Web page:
Sound-insulated windows, acoustic panels, heavy carpets and drapes are key techniques for home soundproofing that can make your space a refuge from the outside world. So the nearby train doesn’t sound like it’s in your living room. And the traffic under your windows doesn’t make it hard to read or think. And those merry people at the bar across the street don’t sound like they’re partying in your kitchen!
Before starting your home soundproofing project you need to understand how noise is penetrating your home so you can keep it from entering your space.
Noise can penetrate doors, walls, ceilings and other openings in your house. How does this work? Well, sound is energy that’s created when something vibrates. When someone strums a guitar, the vibrating strings make the surrounding air molecules vibrate too. That sound energy then travels outward and penetrate solids.
Insulated walls will work to block sound better than uninsulated walls. A solid wood door will transmit less sound than a hollow one. Remember this: if air can penetrate, sound can too. So effective seals and gaskets around doors are important.
But windows are typically the primary entry point since noise travels easily through glass. Insulating your windows from sound isn’t as difficult as you may think. Was your home built before 1950? There’s a good chance you have single-pane windows and those are going to allow more sound to enter your space than new double-panes. But even new double-pane windows, can welcome noise right in with a big “Howdy do!” Never fear: sound-insulated windows are within reach.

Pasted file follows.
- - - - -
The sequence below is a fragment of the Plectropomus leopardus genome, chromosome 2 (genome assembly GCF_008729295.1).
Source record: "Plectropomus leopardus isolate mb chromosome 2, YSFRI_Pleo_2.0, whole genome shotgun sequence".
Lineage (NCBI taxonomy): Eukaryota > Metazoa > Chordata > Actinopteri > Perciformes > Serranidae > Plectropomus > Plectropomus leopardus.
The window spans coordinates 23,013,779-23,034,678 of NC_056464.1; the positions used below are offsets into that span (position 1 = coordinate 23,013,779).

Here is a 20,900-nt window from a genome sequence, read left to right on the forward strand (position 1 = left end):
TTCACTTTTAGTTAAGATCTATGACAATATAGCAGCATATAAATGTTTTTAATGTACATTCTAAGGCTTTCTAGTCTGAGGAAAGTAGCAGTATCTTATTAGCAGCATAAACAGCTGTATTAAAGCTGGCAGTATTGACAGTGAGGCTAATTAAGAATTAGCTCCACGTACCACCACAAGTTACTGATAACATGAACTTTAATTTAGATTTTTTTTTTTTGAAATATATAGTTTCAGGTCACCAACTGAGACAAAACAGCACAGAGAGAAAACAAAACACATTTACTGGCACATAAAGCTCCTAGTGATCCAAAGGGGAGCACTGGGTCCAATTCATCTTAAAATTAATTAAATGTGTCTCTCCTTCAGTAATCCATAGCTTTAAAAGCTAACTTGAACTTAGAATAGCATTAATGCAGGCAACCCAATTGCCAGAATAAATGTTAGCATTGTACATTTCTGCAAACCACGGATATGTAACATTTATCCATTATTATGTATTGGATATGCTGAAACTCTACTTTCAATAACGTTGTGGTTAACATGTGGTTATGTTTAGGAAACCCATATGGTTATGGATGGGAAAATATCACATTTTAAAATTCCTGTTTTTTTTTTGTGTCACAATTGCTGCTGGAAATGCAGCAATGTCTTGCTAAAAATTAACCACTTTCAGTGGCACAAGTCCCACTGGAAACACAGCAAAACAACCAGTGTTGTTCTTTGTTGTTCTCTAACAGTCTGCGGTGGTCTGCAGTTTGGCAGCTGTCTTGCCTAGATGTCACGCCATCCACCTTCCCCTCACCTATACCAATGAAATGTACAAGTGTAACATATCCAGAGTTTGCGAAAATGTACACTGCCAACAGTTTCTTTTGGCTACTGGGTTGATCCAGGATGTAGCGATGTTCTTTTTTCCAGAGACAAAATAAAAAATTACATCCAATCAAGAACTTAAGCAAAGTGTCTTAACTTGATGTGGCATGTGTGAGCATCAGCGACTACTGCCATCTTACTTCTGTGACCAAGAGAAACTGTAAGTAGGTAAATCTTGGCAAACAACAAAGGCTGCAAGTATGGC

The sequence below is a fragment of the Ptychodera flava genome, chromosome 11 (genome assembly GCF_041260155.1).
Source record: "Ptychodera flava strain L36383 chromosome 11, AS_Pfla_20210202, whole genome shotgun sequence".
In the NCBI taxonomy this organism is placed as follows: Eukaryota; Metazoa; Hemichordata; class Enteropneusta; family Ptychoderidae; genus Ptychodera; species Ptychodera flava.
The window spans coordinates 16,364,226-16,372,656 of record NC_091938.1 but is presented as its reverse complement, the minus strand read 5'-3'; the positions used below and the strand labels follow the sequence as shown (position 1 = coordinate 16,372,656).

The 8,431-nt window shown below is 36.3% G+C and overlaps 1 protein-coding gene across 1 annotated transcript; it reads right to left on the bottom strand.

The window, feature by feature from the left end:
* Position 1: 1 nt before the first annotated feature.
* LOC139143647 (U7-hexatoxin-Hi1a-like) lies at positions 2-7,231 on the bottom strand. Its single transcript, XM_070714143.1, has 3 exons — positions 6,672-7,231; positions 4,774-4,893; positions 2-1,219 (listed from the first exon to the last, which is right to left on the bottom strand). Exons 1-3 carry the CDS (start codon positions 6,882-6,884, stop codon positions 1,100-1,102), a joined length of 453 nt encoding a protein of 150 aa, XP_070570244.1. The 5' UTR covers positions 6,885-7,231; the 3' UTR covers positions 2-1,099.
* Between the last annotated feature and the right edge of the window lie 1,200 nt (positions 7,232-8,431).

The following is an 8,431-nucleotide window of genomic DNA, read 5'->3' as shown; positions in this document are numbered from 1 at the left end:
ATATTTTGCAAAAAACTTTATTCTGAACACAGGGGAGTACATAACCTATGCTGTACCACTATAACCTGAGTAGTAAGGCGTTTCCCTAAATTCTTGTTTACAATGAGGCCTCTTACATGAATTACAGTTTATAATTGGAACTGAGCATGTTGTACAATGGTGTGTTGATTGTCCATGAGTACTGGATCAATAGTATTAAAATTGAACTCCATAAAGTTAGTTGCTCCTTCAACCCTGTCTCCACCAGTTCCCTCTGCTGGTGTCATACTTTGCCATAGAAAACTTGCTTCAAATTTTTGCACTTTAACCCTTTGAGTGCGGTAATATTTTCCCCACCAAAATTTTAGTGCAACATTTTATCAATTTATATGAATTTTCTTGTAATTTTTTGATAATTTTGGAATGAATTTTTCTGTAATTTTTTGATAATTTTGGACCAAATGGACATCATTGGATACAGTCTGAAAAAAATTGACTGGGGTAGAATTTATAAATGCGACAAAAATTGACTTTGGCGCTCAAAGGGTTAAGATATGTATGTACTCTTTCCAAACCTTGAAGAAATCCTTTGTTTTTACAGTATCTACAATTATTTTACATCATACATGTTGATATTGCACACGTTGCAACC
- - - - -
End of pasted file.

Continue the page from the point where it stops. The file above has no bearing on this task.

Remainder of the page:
Now, what if your noise problem is mainly caused by upstairs neighbors or the people living in the condo below you? That can be a harder home soundproofing problem. It can involve building drop ceilings and floating floors. If you have the budget for it, you might consider hiring an acoustical consultant to come to your home and assess your noise situation. A good resource is the National Council of Acoustical Consultants.
But if outside noise is your main problem, there are several ways you can soundproof your home including caulking cracks in your window frames or installing heavy, sound dampening curtains. Once you reduce the sound coming through the windows of your apartment or house, you can work to absorb what’s in the room to improve acoustics, everything from upholstered furniture to acoustic wall panels.
Keep in mind that not all noise is the same. Insulating your windows against sound will work best for higher frequency noises like honking horns, sirens and squeaking brakes. But lower frequency noises like the thumping bass of a passing car or the earth-trembling rumble of a powerful motorcycle can penetrate walls. Lower frequency noise is a bit more tricky.
Set your expectations: you may not be able to eliminate all sounds. But you can hush the outside world to a large extent, making your home a more comfortable place to be.